Following, harassing and monitoring

The cases identified here provide examples of the way judicial officers have dealt with some of the issues raised in the context statement.

Click on the citation to be directed to a summary of the case in the Case Database.

  • R v Kulczycki [2018] ACTSC 9 (30 January 2018) – Australian Capital Territory Supreme Court
    (Where the defendant sent the complainant emails and text messages threatening to release a video of the defendant and complainant engaged in sexual activity unless the complainant paid him $20,000) Justice Elkaim remarked on the seriousness of the blackmail in the context of a domestic relationship at [16]: ‘blackmail of the type involved in this case must be regarded as serious. This is not so much because of the amount of money demanded but because it involved a threat to breach the privacy of a relationship and to cause severe embarrassment to the complainant’.
  • R v Gittany (No 5) [2014] NSWSC 49 (11 February 2014) – New South Wales Supreme Court
    McCallum J at [40]: ‘In my view, that history informs the degree of moral culpability of the offence. The arrogance and sense of entitlement with which Mr Gittany sought to control Lisa Harnum throughout their relationship deny the characterisation of his state of mind in killing her as one of complete and unexpected spontaneity. By an attritional process, he allowed possessiveness and insecurity to overwhelm the most basic respect for her right to live her life as she chose. Although I accept that the intention to kill was formed suddenly and in a state of rage, it was facilitated by a sense of ownership and a lack of any true respect for the autonomy of the woman he claimed to love’.
  • R v Foodey [2003] QCA 310 (25 July 2003) – Queensland Court of Appeal
    Jerrard JA at [11]: ‘The applicant's behaviour towards Jennifer Foodey in the two and a half months between their separation and his incarceration was persistently cruel and aggressive. At different times he insulted, degraded, and terrified her. His conduct throughout was in breach of court orders intended to give her protection. Considered in isolation, the sentence imposed by the learned judge does not appear manifestly excessive, and indeed far from it. The same result occurs if regard is had to other sentences for unlawful stalking imposed or approved by this court.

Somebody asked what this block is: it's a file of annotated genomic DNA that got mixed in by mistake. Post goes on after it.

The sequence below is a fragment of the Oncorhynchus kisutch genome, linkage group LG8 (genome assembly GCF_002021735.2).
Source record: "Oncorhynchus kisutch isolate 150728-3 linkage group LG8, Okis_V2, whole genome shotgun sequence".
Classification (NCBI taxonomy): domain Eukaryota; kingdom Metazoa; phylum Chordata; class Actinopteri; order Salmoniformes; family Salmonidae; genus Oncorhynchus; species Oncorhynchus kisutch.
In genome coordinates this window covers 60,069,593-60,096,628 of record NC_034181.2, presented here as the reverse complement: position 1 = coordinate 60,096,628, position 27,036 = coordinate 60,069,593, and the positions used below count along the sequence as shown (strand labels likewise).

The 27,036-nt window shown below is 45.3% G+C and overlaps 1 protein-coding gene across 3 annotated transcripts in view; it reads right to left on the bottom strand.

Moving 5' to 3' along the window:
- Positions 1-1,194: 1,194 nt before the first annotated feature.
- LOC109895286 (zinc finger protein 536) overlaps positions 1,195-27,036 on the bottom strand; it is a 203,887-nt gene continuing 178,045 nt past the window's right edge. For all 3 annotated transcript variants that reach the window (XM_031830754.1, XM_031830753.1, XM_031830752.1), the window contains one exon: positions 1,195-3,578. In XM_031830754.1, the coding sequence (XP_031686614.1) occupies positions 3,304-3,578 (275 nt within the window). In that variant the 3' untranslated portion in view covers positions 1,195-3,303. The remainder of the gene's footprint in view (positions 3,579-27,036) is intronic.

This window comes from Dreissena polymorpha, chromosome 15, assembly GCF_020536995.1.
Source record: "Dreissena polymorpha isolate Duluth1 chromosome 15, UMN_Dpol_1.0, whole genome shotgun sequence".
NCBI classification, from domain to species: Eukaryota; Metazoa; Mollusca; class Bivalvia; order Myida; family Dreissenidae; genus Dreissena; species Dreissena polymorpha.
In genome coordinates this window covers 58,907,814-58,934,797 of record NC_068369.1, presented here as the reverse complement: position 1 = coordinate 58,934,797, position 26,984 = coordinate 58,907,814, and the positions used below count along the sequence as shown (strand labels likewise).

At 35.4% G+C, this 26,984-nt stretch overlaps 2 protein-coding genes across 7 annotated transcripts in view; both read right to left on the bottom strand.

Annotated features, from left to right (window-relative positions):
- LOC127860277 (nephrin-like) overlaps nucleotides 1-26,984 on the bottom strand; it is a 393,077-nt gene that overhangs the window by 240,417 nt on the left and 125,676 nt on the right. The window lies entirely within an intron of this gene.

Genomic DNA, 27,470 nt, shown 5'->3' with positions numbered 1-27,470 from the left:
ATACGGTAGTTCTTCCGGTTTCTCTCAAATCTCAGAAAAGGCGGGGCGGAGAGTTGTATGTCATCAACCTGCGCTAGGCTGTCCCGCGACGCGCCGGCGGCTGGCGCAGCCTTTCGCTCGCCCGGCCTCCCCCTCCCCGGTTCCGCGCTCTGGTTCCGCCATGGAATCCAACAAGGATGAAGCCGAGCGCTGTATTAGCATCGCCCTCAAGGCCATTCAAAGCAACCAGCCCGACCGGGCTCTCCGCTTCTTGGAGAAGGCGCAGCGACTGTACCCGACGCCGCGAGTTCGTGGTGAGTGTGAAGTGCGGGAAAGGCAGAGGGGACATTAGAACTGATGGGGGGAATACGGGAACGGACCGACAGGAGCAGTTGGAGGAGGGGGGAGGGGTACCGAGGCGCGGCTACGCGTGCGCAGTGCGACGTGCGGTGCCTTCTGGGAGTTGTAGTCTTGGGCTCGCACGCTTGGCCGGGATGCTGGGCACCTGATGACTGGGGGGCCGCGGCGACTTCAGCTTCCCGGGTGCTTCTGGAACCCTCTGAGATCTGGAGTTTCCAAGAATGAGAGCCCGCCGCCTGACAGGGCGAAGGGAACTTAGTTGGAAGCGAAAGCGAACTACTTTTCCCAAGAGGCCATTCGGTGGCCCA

• R v Millar [2002] QCA 382 (25 September 2002) – Queensland Court of Appeal
    De Jersey CJ: ‘I would say for my part that that is not a feature which should necessarily lead to a lower penalty being imposed, where the stalking follows the break-up of an emotional relationship’.
  • Howe v S [2013] TASMC 33 (29 July 2013) – Magistrates Court of Tasmania
    Magistrate M Brett, in the context of the relevant Tasmanian legislation noted: ‘Whilst I accept that the term “harass” as used in the general community could well include an element of persistence or repetition, I see no reason why a person cannot be harassed within the context of a Family Violence Order, by one act alone. This view is in fact consistent with the definition in s.4 of the Family Violence Act of the word “harassing”… The reference in the definition to “any one or more of the following actions” suggests that a single act might be sufficient. Furthermore, it is appropriate, in my view, to interpret the term having regard to the context in which it is used in the order. The reference to “threaten, harass, abuse or assault” suggests that the order is to be understood as providing protection to a person from contact with the respondent which is unwelcome, and might be in various forms or have variable effect’ ([12]-[16]).